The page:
For a while now, I’ve been looking for an adventure car. The qualities of a good adventure car, as defined by me, are as follows: 4×4 drivetrain, adequate ground clearance, big tires, and big enough to sleep in. The search for an adventure car was sort of an adventure of its own.
Last week, I went to check out a 2000 Suzuki Vitara. I scheduled to meet the seller, and the 30 minutes before the meeting time, he told me it was sold. When I told him that it was too bad I didn’t get to take a look, he told me that I could see it. Now, what’s going on here, maybe he’s getting cold feet? I told him I’d meet him only if he intends to sell the car. We decided to meet.
The Suzuki was pretty cool. It’s a small SUV, the size of a crossover, and had a body-on-frame chassis and 4×4. It wasn’t the V6 model, but the inline 4 seemed healthy. Although underpowered, I liked it. I asked the seller about why he hesitant about selling the car. The car had belonged to her daughter for the past 8 years and was listed for sale because she is moving out of the country. And now that she is leaving, he had a hard time letting go of the car. But, he was ready to let go and I was ready to make an offer. It came time to see the title. Surprise! No title. Instead, he had a Affidavit of Loss/Release of Interest document. Unfamiliar with the document, I called my dad and he advised me, “no title, no deal.” I walked away, disappointed. Note to self: ask about the title before looking at the car.
Yesterday, I went to see a 2002 Nissan Xterra. It had low miles for its model year and was listed at a good price. I had a plan on how I was going to get the seller to lower his price. The sight of cash, cold hard cash, has an affect on people. Especially nowadays when we hardly see cash due credit cards and other electronic methods for transactions. Or at least that’s my theory anyway.
I got the cash, and went to meet the seller at the address he gave me. I looked the car over, took it for a test drive, and didn’t find anything seriously wrong with it. All this of course after confirming that the seller had the title in hand. There were just some minor stuff like a droopy headliner and dented plastic bumper. Other than that, the car was in good condition. I liked the solid feel of the car, drove like a truck, and the car met all the requirements I had for a good adventure car. I pictured in my mind all the adventure I would have in the car. The places that it would take me. I decided to make an offer, but I knew my plan of enticing the seller with the sight of cash was doomed to fail.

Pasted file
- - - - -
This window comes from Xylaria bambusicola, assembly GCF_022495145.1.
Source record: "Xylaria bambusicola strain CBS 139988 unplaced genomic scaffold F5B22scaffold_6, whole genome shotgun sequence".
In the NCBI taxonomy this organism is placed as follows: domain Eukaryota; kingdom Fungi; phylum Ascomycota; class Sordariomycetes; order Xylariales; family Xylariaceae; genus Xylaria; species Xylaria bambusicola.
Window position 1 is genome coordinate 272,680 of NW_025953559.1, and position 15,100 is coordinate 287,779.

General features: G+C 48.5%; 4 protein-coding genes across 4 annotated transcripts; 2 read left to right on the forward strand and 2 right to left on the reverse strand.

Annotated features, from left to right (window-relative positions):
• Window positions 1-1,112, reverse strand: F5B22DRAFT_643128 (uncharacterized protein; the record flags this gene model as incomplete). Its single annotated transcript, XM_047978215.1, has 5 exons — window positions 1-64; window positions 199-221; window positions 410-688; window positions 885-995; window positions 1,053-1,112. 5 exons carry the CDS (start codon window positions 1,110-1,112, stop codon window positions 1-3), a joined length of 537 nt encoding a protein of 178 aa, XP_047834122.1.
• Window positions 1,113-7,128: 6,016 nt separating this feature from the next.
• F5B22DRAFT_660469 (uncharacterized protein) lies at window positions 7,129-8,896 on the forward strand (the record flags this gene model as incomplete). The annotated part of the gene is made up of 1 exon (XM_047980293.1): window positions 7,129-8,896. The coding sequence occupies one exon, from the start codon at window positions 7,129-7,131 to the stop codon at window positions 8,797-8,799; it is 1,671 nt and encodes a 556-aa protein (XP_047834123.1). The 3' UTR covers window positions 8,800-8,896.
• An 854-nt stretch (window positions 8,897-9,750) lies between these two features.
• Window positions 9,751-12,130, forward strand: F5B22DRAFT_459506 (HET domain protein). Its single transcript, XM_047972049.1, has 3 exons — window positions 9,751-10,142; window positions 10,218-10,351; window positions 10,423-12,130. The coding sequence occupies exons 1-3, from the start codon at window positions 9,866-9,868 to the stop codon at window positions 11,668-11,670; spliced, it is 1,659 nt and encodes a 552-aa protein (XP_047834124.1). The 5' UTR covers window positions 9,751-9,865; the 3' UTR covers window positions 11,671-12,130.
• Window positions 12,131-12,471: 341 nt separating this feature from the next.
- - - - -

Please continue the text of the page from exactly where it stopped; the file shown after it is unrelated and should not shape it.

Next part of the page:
The address where we met was his workplace, which was in the parking lot of a Wells Fargo. He’s a banker! Needless to say (but I’m gonna say it anyways), my plan didn’t work. In fact, I was more intimidated by the cash than he was, and I think he could tell. In the end, our negotiation settled at $5000. Conveniently, that was the most I planned on spending and was the lowest offer he would make. It worked out for both of us and I became a proud owner of a 2002 Nissan Xterra! I’d like to note that the actual transaction felt super official, due to the seller being a banker/notary.
With the help of my mom and my brother, Phillip, I brought the Xterra home. And that’s when I noticed it. The front left of the car was lower than the right. I don’t know how I missed it before. I crawled under with a flashlight, and to my relief, saw that the torsion rod spring was in need of adjustment. Easy enough. While I was down there, I looked around and discovered oil dripping off the transmission. Seeing that the transmission is wet all the way to the top, it’s either coming from the top of the transmission or above the transmission. Arg! Don’t ask me why I didn’t look as carefully before buying the car, I don’t know why. I found some info online about what may be going on. The best case scenario, fingers crossed, is that it’s condensation from the A/C unit dripping down and mixing with the dirt and grime and dripping down as what looks like oil. I’ve read something about the shifter boot getting a tear or being loose, allowing for gear oil to get out. I also found cases where the valve cover bolts have come loose near the back of the engine and was leaking oil there. I hope it’s nothing major.
I’ll be taking the Xterra to the shop to get it checked out this weekend. I’ve also got to get it registered. When I get these things taken care of, the Xterra will be adventure ready. I can’t wait!